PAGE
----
Portland State University. Department of History
Frederick J. Cox
Date of Publication
Master of Arts (M.A.) in History
Jews -- Oregon -- History, Glendale (Or.) -- History, Collective settlements -- Oregon -- Douglas County -- History
1 online thesis (106 p.)
The Oregon Territory and later the State of Oregon have had a well-deserved reputation for encouraging free thought and liberal ideas. By tradition, Oregon has been the scene of rugged individualism, a proving ground for ideas and movements. The commune of New Odessa was one of the lesser known attempts of a group of immigrants coming from persecution in Russian to a new way of life in America.
This thesis is a study starting with the background of Russian Jewry, the social climate in the United States and particularly Oregon which allowed for the development of communes, the story of New Odessa, and the reason for its disappearance.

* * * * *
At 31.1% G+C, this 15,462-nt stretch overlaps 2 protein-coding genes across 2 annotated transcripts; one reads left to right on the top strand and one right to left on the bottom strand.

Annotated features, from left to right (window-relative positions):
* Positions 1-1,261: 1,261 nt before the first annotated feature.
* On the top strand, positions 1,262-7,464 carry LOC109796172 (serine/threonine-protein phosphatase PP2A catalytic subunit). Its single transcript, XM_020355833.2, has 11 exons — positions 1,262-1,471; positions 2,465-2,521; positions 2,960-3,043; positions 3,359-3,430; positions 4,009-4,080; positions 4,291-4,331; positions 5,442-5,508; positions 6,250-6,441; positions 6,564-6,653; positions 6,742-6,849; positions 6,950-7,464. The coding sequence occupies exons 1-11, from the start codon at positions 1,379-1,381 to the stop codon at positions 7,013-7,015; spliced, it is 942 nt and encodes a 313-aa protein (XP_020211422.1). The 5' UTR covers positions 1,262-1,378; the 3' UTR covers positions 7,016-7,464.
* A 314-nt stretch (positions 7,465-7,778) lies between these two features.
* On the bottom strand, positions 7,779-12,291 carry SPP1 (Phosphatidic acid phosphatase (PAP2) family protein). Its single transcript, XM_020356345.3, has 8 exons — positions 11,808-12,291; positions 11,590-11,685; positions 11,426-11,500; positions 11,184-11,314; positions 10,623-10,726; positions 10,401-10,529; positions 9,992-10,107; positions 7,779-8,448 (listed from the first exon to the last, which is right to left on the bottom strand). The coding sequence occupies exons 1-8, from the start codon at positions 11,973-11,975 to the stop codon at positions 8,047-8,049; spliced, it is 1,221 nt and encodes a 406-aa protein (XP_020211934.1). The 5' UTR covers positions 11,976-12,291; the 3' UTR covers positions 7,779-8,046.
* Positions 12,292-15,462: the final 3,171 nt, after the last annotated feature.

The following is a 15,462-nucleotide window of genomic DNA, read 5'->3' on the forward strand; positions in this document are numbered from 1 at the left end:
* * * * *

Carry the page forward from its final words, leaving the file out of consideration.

New Odessa was unique in Oregon as it was a Marxist commune founded by Russian Jews. The portion of the thesis on New Odessa was based on original research: the studying of periodicals of the time, original documents, and field research in the geographical location.
The more accepted and productive New Odessa became, the faster the disintegration. The geographical and cultural isolation of Oregon proved to be too great for the members of the community, most of whom had been students and urban residents in Russia. A difference in ideology between the two leaders resulted in a gradual decline in membership. By 1887, the community had been declared bankrupt.
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Blumenthal, Helen E., "New Odessa, 1882-1887: United we stand, divided we fall" (1975). Dissertations and Theses. Paper 2288.